Owning a business can be a fulfilling and exciting experience, but it's not all smooth sailing. Sometimes it's more akin to a trip aboard the Titanic. Or it is being stuck on one of those cruise ships where everybody gets food poisoning. It can be beautiful sunsets and neverending Pina Coladas on the upper deck. It can also be dysentery and an unfortunate starboard encounter with an iceberg. And more often than not, it's a little bit of both.
Still, no risk, no reward, right?
There are plenty of highs and lows when it comes to owning your own business. And even knowing what we know (and what we've seen), we'd throw ourselves onto that ship every single time. But it's a decision everyone has to make for themselves. If you're just starting out or thinking about buying or starting a business of your own, keep in mind some of the high points and the low points you will encounter on the way.
High - Independence and freedom: One of the biggest perks of owning a business...
Social Media. Love it or hate it, its presence in our personal and professional lives is not going anywhere anytime soon. And for business owners who hope to leverage its power to grow their customer base and reach a larger audience, it can be both rewarding and an absolute nightmare.
The first thing we need to remember is that these platforms are in continuous flux. What worked two months ago may not hold true today. Algorithms change, updates are made, new rules and regulations are created, and restrictions are imposed.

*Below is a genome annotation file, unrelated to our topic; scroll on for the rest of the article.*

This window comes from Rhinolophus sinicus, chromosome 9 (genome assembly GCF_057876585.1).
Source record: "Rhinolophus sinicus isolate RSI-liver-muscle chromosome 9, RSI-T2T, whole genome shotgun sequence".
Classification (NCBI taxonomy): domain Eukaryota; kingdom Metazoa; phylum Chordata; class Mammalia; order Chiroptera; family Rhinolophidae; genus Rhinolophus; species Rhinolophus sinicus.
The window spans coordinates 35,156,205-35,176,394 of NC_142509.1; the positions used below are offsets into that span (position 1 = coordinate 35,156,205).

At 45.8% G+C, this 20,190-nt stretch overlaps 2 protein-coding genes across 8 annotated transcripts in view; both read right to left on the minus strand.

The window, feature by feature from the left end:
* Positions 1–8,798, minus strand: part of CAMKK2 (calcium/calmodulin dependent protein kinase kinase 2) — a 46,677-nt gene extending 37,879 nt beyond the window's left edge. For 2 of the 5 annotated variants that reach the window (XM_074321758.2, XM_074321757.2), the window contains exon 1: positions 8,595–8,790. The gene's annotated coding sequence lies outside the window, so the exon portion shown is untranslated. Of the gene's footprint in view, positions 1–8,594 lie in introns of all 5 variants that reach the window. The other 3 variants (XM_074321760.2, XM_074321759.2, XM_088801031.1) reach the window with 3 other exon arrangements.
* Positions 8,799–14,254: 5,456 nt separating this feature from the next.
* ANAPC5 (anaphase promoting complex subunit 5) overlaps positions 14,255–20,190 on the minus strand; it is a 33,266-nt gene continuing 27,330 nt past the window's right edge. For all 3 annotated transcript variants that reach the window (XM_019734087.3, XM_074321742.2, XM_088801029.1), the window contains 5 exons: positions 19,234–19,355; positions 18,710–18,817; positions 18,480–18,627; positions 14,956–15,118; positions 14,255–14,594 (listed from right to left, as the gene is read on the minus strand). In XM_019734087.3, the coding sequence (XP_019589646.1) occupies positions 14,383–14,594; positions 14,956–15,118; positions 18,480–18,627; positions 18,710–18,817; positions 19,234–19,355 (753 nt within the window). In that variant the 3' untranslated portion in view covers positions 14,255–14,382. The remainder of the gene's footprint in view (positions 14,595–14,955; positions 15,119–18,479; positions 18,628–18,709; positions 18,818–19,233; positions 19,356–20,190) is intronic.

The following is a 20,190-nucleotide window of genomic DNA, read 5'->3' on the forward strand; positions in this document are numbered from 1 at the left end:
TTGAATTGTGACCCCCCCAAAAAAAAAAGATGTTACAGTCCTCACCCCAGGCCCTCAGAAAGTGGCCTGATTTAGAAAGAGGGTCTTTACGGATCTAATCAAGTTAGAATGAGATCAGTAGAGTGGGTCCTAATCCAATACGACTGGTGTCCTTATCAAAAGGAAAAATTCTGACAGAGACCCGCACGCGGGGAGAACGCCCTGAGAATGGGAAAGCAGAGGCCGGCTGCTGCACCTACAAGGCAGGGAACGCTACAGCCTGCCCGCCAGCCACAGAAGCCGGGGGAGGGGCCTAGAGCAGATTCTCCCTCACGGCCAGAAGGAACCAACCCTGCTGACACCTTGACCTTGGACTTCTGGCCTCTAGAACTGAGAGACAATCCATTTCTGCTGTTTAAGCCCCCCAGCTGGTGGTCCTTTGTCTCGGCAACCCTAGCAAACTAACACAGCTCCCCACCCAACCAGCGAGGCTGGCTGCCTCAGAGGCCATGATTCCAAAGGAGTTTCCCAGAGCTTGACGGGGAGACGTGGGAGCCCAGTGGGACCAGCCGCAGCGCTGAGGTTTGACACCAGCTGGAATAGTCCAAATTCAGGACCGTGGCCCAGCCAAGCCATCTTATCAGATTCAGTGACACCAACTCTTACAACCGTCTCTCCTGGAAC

And all of that falls completely outside of our control.
That’s why most marketing experts (and us) recommend not putting all your eggs in the social media basket. However, just like an adult-sized bib at a Lobster House, everything has its benefits; you just need to learn how to use it to your advantage. You can’t throw up a handful of posts and then walk away and expect to see any results. It takes consistency, creativity, a lot of trial...
As business owners, you are responsible for communicating with your employees. That’s just part of the job. And whether you have one person on the payroll or one hundred, you need to know how to effectively communicate your vision and expectations if you want to lead for long-term success.
There have been entire books dedicated to the subject, but we’re going to listen to our own advice and get straight to the point - or, nine points in this case.